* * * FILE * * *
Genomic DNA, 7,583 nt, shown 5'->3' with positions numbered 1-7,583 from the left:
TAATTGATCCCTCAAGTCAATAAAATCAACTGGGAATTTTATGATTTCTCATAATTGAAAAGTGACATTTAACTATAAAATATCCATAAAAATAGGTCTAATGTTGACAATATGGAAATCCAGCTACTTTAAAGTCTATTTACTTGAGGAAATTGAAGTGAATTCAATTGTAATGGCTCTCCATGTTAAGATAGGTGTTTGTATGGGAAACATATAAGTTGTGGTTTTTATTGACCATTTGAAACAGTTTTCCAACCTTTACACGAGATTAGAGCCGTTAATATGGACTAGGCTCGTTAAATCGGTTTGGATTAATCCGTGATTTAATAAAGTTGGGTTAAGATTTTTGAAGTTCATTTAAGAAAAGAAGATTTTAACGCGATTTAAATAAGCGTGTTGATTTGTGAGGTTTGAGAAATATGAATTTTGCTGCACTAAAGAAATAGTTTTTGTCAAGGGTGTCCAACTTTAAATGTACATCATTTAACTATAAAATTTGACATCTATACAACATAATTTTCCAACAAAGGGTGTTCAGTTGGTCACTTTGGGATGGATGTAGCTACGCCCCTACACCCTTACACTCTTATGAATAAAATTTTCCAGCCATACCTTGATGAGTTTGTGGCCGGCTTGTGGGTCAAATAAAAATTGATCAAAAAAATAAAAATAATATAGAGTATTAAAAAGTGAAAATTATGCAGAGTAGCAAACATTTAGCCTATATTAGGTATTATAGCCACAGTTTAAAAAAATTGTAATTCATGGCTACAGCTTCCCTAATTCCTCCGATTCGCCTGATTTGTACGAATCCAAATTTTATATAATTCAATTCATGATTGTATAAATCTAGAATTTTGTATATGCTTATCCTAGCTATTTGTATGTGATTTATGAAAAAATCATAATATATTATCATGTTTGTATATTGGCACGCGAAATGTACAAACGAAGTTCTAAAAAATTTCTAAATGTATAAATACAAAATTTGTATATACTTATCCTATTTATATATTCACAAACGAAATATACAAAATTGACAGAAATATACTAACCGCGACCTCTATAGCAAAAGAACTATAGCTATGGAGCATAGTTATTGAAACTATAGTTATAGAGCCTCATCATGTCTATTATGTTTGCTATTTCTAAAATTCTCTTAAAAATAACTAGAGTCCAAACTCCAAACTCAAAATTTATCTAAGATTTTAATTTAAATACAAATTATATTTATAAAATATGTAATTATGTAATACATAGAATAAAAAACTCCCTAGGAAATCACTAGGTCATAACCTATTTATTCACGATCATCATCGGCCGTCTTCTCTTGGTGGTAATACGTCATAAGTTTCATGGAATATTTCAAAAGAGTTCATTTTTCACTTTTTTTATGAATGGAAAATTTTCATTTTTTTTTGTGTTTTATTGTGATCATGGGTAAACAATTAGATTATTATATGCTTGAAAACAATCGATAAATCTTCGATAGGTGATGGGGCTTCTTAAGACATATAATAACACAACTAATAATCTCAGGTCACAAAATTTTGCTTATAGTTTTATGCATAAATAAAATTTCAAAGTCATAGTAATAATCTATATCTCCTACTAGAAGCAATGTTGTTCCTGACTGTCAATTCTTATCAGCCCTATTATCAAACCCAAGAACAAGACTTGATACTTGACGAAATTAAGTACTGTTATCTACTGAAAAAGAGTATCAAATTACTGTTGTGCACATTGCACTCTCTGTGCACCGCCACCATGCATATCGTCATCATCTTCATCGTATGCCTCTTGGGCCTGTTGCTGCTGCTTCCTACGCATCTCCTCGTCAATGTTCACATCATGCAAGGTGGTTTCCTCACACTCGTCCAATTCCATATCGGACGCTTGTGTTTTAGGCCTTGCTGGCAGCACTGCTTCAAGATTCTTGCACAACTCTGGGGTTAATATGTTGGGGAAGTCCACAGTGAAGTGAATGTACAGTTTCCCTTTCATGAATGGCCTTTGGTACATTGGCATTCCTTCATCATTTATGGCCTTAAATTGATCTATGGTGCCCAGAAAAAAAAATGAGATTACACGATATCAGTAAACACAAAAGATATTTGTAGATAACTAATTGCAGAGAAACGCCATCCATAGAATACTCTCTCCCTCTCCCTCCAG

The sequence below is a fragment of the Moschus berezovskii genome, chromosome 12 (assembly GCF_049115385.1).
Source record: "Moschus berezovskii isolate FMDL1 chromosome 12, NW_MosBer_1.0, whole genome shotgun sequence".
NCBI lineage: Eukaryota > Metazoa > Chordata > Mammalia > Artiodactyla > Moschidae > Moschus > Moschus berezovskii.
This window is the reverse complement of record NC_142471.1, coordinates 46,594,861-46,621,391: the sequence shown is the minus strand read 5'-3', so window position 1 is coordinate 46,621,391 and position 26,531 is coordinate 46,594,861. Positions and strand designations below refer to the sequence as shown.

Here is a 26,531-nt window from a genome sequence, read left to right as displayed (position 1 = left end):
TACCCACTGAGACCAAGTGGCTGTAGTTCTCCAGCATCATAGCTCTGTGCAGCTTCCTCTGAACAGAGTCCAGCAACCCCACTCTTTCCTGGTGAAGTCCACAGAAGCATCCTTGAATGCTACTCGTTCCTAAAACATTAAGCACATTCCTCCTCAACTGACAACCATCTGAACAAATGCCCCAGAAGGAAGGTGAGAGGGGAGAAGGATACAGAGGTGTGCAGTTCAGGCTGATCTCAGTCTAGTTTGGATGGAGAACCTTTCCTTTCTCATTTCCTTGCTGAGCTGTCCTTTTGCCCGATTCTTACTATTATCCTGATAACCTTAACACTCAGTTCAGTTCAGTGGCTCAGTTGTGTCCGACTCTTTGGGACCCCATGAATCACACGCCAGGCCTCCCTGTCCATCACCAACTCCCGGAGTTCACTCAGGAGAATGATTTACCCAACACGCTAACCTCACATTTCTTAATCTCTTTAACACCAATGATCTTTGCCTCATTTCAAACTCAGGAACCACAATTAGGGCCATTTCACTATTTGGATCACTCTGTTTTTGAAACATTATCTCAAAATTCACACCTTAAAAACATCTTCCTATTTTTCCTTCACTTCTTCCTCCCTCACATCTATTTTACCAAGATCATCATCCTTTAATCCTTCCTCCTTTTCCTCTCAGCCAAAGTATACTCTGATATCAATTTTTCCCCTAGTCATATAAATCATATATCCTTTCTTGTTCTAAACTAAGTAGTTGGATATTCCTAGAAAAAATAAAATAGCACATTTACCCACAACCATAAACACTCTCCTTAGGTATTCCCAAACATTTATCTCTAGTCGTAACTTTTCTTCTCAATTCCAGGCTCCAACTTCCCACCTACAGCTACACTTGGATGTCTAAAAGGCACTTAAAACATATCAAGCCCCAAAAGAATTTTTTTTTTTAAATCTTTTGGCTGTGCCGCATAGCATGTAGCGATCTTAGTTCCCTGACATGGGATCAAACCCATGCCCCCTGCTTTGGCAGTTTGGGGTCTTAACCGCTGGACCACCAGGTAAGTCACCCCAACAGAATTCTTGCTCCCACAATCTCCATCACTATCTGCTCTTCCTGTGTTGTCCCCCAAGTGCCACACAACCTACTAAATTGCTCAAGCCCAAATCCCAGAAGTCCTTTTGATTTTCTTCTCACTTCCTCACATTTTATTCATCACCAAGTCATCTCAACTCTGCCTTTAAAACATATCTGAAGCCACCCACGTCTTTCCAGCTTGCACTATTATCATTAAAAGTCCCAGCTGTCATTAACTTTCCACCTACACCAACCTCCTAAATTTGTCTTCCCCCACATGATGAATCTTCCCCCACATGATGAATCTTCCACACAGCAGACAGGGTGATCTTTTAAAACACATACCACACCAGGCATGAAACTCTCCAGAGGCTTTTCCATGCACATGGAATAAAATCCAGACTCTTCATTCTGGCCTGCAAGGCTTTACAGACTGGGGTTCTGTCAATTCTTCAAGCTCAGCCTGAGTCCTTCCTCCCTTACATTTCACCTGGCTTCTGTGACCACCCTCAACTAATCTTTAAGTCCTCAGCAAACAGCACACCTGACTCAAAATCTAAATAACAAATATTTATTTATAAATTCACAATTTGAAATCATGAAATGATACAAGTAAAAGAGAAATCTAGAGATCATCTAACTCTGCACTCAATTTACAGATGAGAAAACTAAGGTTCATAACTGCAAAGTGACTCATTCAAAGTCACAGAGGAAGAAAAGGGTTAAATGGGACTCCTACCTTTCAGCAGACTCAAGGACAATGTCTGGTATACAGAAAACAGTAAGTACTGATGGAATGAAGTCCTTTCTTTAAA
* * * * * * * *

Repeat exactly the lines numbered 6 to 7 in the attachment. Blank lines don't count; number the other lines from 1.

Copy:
This window is the reverse complement of record NC_142471.1, coordinates 46,594,861-46,621,391: the sequence shown is the minus strand read 5'-3', so window position 1 is coordinate 46,621,391 and position 26,531 is coordinate 46,594,861. Positions and strand designations below refer to the sequence as shown.

Here is a 26,531-nt window from a genome sequence, read left to right as displayed (position 1 = left end):